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    Tuesday, August 17, 2010

    Look Nine Years Younger By Doing Yoga

    The secret to looking younger is that it’s about small lifestyle changes, not complicated medical processes - eating better, adding exercise to your weekly routine and proper healthy supplementation.

    As an example, I came across this wonderful article in The Huffington Post about the anti-aging benefits of yoga. Research shows that doing just three 60-minute sessions of semi-vigorous yoga a week may help you look nine years younger. How you say? Well, it’s all in the DNA.

    Exercisers were found to have much longer telomeres, which protect the end of chromosomes from deterioration and are also considered aging markers. Sadie Nardini, a renowned yoga instructor, also points out some added key benefits of doing yoga – it helps detoxify the body, improves endocrine system function, and regulates your metabolism and immune system.

    It’s easy to come up with an excuse to not try it or maybe you’re just a skeptic, however there are plenty of reasons why you should – Sadie points out a few in her article.

    As busy as I am, I make sure to take some time out of my weekly schedule to do yoga. Not only is it a great stress reliever, but I also feel so much more energized and focused. If you plan on doing it for the first time, I highly recommend joining a class at your local gym as this is a great way to learn the basics – this is how I started.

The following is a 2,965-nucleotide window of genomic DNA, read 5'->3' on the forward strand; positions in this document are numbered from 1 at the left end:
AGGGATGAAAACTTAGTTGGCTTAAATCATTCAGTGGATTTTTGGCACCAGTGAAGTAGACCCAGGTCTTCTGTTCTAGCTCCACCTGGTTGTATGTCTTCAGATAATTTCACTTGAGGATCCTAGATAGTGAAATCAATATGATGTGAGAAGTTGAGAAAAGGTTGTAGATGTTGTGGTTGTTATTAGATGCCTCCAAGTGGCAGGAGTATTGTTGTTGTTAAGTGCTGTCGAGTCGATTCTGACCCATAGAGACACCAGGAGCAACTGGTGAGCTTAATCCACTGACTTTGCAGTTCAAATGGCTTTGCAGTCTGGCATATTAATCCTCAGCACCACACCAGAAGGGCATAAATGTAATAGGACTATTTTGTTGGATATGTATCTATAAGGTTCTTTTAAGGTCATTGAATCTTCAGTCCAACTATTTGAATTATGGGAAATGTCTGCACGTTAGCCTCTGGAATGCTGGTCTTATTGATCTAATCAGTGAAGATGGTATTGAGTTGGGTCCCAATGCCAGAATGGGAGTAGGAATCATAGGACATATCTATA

Looking and feeling your best also involves changing what you eat, making sure you’re getting the essential nutrients, and giving your body enough rest. In addition to my weekly yoga sessions, my meals consist mainly of fruits, vegetables, and some lean meats, a lot of water, and I make sure to take my Reserveage Organics Resveratrol, Multivitamin, and Omega 3 supplements daily.

    For those of you who would like to try Sadie’s yoga sessions, I have included one of her videos. You can also learn more about her on her website.

    Monday, April 19, 2010

    How does Resveratrol effect weight loss?

    One of the biggest questions I get from ReserveAge Organics customers is “Will Resveratrol help me lose weight?” Well, yes, sort of, but it’s complicated.

    One of the things we come across is people who are desperate to lose weight without wanting to change their lifestyle. Most have tried popular diets without luck. These usually don’t work, because the problem is that losing weight isn’t easy. However, I do give them a tip on how to make it easier. I recommend that the best diet is a combination of better eating, exercise and using Resveratrol.

    Proper diet and exercise are essential. Our diet literally creates the body we live in. If your diet is full of fats, artificial chemicals and other unhealthy products, then that is what your body will be made of. However, if your diet is full of nutrients and healthy ingredients, then your body will be much better off.